And if I were going to write a love letter to someone, this is how I would do it.
Editor's note: neither Brian or I can remember who wrote the above so that's a fun little mystery...
Things We Seen
Caitlin has created a delightful list of show recommendations, and I think there are several that would be enjoyed by our lovely MaR readers. -C
Dark - Netflix. German show about time travel. One of the best time travel stories I’ve ever seen, it has a really great mystery/drama spin. Watch with subtitles.
Expanse - Amazon Prime. Space opera that feels like Game of Thrones meets Battlestar Galactica. Took me a while to get into this one, but once I did I was hooked. They handle the space setting in a great way.
Loki - Disney+. Surprise hit for me; Marvel show featuring the Loki character. More time travel goodness. If you like any of the Marvel stuff, check this out.
The Orville - Hulu. This is Star Trek with a parody spin. Some of it is pretty silly, but it doesn’t lose the strong sci fi theme. Is great after it finds its footing. It feels a lot like TNG in tone, relatively episodic with light space-related drama.
Chernobyl - HBO. Miniseries, historical drama about the Chernobyl disaster. I found it way more engaging that I expected it was going to be.
Station Eleven - HBO. Another miniseries, came out a few months ago. It follows the stories of a few characters after a pandemic wipes out most of civilization. It feels a little too close to home to start, but it evolves into great story about hope.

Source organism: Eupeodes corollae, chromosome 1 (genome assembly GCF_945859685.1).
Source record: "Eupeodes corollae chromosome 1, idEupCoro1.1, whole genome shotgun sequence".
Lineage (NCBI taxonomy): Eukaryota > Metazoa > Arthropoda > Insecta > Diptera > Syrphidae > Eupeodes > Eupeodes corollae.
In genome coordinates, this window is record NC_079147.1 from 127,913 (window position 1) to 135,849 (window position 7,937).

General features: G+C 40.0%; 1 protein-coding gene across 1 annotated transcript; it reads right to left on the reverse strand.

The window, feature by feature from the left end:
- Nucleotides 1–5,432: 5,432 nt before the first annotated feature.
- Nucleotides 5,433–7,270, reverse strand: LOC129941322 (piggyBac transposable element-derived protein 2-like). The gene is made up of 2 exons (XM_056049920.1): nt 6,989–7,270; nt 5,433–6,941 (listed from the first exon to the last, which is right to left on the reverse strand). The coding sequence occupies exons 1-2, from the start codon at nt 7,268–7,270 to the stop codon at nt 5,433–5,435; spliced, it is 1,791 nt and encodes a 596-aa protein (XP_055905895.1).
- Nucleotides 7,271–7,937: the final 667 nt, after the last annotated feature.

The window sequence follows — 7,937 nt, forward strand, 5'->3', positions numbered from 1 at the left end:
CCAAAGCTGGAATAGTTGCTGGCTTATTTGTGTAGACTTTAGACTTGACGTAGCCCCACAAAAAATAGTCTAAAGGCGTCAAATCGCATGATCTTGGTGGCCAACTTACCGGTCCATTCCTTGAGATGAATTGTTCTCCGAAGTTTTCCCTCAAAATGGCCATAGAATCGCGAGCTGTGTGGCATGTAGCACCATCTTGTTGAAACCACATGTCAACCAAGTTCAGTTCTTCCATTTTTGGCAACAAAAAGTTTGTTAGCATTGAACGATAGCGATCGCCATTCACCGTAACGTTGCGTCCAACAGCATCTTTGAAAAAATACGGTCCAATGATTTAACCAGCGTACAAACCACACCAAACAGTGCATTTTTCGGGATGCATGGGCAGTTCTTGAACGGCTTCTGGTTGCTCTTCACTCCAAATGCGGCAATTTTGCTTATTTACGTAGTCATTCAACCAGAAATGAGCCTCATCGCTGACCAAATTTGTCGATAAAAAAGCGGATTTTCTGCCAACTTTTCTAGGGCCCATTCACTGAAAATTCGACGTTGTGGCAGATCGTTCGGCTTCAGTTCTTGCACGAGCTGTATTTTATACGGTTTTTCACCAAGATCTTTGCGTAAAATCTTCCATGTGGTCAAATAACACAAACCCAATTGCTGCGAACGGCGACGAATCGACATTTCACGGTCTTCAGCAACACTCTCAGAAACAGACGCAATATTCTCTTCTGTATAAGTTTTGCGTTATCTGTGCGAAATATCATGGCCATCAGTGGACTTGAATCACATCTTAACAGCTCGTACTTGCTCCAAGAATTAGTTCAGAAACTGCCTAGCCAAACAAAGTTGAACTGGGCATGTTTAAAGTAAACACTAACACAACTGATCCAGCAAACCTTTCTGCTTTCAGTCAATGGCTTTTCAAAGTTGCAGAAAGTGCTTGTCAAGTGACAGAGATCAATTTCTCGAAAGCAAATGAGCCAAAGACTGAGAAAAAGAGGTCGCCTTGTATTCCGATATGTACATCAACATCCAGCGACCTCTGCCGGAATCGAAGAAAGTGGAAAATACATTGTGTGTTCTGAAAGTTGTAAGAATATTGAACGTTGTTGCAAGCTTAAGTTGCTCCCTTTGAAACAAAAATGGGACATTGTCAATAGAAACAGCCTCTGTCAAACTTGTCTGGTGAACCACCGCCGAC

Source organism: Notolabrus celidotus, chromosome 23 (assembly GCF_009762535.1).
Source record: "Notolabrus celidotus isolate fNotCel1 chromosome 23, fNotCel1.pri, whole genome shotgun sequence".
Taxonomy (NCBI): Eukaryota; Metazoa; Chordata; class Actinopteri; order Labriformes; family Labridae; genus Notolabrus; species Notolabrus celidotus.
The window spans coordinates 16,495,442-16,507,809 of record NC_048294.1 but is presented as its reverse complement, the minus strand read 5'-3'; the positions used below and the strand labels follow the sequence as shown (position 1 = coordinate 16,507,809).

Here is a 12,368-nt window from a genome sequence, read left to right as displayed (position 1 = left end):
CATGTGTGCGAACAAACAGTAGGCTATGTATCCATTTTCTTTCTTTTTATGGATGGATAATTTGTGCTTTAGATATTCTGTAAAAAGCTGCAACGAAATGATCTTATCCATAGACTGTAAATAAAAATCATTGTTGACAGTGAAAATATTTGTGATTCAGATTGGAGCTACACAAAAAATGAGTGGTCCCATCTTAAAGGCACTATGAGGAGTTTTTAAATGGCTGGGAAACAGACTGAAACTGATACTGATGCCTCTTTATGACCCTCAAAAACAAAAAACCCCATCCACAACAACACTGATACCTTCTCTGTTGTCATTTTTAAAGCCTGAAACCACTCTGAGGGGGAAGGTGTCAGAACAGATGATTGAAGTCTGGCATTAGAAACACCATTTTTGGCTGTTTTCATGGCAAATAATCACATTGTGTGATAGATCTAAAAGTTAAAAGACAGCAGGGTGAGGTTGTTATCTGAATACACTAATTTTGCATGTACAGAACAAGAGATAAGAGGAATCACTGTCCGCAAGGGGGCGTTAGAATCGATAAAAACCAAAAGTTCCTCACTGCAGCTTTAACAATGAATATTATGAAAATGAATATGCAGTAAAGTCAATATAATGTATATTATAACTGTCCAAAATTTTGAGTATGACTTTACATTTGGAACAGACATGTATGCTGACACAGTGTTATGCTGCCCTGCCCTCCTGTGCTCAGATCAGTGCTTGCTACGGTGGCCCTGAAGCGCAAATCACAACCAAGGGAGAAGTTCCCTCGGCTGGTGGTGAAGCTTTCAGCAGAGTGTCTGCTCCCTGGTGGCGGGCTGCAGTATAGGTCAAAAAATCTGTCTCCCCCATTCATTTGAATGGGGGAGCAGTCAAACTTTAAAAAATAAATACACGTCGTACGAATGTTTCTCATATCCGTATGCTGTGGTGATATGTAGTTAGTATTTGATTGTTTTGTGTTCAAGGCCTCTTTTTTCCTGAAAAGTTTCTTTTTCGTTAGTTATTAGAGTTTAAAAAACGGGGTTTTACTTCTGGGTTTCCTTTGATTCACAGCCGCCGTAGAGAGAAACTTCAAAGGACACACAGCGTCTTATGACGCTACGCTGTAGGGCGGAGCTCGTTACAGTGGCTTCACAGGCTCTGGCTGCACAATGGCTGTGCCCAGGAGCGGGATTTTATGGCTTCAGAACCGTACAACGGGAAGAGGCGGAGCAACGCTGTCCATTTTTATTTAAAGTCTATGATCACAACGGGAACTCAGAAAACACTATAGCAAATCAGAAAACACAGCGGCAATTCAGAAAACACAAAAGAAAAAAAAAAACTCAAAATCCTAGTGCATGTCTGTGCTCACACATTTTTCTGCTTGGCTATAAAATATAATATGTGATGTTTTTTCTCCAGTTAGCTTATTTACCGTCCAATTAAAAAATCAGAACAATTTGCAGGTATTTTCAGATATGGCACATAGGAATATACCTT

Good Omens - Amazon Prime. Based on the Neil Gaiman & Terry Prachett novel from the 90s. It’s a lighthearted story about an angel and a demon trying to prevent the apocalypse. (It has a second season on the way, but the first season is totally complete in story.)
The Good Place - Netflix. Just watch it.
Taskmaster - YouTube. British show where a panel of guests, usually comedians, perform a series of various tasks. The show itself is a live taping of showing primarily pre-recorded tasks, where the Taskmaster then judges and awards points based on how well the task was performed. Tasks range from all sorts of things like “Eat as much watermelon as you can in one minute. Most wins.” or “Camouflage yourself as well as possible.” I find it consistently hilarious, and really enjoy getting to know certain personalities and seeing how they decide to approach tasks. I have a hard time explaining this in any sort of way that sounds appealing, so you’ll just have to try an episode yourself. Thankfully, most of them exist on Youtube! Here’s one.
Only Murders in the Building - Hulu. Cute comedy by Steve Martin and Martin Short. About true crime podcast super fans who try to solve their own crime.